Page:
Planting Dwarf Apple Trees
Planting dwarf apple trees is mostly the same as planting larger ones. There are just a few extra things to keep in mind for the little trees.
Before you get started, you need to know that apple trees of most varieties need a second variety to pollinate it. In addition, it pays to make sure the blooming time of both varieties are the same. Some dwarf apple trees are available which have several cultivars of apples on the same tree, making it possible to have only one tree. A few apple cultivars are self-fertile, and these would most likely be stated by the nursery selling the tree.
Your tree will likely come as a bare root tree. Follow the directions for handling and planting bare root trees.
When planting dwarf apple trees, make sure you plant in good soil. Remember that the dwarf trees have a smaller root system, so they will not be reaching out and deep for water and nutrients. Therefore it is more important that they are planted in good soil. Make sure the drainage is good. Apple trees cannot live with standing water on their roots. If you have a drainage problem, then the best approach would be to plant your dwarf tree in a pot. Once planted, it is difficult to add certain nutrients like calcium, phosphorus and boron. You can have a test done of your soil and then amend the soil before planting the tree. Take the pH of your soil and adjust the pH by adding lime or sulfur - depending on which way you need to adjust. An acid soil (low pH) requires addition of lime (calcium) to raise the pH. Don't use too much nitrogen when fertilizing. too much nitrogen can promote fast growth and incomplete tree hardening. Late season nitrogen can cause too much tender growth when the tree needs to be hardening for winter.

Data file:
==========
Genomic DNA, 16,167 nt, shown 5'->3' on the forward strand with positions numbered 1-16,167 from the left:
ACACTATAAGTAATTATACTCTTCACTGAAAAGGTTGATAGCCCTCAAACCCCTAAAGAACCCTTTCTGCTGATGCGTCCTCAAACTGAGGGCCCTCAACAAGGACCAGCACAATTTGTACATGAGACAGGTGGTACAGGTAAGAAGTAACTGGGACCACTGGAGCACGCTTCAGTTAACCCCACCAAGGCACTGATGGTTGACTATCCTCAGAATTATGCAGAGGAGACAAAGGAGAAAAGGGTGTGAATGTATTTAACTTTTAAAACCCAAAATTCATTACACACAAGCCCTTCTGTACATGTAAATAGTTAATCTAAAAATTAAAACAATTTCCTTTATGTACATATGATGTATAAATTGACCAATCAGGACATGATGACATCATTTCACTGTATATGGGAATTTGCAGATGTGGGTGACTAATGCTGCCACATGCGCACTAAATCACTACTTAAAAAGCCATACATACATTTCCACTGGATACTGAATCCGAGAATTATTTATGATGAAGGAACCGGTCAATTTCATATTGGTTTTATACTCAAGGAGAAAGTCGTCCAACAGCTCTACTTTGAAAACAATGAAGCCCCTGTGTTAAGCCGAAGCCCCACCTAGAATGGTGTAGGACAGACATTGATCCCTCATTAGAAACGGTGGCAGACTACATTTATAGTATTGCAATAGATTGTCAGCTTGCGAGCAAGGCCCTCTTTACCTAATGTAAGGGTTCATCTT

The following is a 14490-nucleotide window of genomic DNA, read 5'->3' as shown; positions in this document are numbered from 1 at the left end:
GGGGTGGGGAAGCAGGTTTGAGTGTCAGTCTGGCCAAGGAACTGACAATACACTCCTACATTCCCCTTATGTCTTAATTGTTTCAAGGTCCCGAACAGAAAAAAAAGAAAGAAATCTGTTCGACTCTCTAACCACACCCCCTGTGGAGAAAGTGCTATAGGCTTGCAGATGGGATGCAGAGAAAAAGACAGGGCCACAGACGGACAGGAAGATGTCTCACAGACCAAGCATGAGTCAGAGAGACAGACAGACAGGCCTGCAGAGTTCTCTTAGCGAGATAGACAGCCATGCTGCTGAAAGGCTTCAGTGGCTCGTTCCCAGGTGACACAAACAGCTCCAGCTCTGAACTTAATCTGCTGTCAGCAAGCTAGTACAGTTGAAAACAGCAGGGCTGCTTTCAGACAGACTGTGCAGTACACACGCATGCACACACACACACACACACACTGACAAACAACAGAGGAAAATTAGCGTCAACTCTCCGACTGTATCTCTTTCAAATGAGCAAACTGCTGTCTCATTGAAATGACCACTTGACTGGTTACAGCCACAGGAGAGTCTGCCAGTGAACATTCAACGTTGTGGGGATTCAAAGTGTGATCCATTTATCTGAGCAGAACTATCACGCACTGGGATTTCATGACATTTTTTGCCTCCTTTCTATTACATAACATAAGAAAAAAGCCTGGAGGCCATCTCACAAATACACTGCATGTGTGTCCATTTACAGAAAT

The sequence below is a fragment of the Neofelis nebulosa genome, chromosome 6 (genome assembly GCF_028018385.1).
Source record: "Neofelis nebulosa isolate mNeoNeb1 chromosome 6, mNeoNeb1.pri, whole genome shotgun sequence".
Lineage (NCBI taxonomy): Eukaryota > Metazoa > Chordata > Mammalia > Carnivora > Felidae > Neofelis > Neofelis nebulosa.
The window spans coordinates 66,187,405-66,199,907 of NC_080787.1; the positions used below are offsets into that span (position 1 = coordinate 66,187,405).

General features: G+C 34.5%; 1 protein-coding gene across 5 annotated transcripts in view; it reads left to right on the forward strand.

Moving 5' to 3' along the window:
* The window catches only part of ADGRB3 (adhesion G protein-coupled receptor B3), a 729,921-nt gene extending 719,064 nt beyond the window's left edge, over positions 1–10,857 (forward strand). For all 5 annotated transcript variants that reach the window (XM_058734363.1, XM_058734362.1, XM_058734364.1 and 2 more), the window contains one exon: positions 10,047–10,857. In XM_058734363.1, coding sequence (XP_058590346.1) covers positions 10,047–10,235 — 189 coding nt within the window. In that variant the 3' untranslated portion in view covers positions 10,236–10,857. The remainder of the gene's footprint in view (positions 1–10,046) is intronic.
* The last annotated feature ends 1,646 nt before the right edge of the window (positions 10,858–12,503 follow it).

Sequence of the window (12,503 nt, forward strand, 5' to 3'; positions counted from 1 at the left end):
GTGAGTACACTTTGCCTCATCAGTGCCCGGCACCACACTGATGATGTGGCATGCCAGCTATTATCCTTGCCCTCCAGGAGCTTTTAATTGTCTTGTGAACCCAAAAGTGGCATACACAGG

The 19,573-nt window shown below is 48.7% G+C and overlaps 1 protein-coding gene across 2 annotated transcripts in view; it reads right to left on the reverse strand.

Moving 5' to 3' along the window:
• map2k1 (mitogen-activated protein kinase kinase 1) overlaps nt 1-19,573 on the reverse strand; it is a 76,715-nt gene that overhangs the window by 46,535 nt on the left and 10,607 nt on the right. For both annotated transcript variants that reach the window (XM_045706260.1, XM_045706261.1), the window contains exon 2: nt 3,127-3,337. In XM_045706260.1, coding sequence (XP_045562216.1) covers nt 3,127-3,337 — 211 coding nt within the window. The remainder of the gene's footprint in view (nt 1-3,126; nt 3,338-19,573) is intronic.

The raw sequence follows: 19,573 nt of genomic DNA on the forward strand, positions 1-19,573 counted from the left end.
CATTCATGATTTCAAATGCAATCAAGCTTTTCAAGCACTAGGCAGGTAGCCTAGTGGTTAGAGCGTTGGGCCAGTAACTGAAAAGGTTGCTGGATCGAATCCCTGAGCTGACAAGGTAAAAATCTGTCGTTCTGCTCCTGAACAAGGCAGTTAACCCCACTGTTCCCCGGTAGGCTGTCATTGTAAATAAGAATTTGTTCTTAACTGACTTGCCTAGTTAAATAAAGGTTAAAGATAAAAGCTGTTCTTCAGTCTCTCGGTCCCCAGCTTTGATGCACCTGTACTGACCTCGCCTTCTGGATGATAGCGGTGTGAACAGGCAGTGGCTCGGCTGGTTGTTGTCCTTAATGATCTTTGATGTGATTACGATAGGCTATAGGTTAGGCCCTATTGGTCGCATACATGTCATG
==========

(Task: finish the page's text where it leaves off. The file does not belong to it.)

When you plant your tree, it is very important to make sure that the graft union is above the ground level. If this union is buried, then the tree will root from the scion, and produce a standard sized tree. You can tell where the union is, because it will look like a bit of a knob, or it will have a slight kink. You can also look for the area of darkening from the roots up the trunk. Where there is a line from dark to light is where the soil level of the tree had been before sending it to you. This would be where you will want to have the soil level when you replant. The graft union should be several inches above that.
Planting dwarf fruit trees requires staking or trellising. They can blow down or break off more easily than their larger counterparts.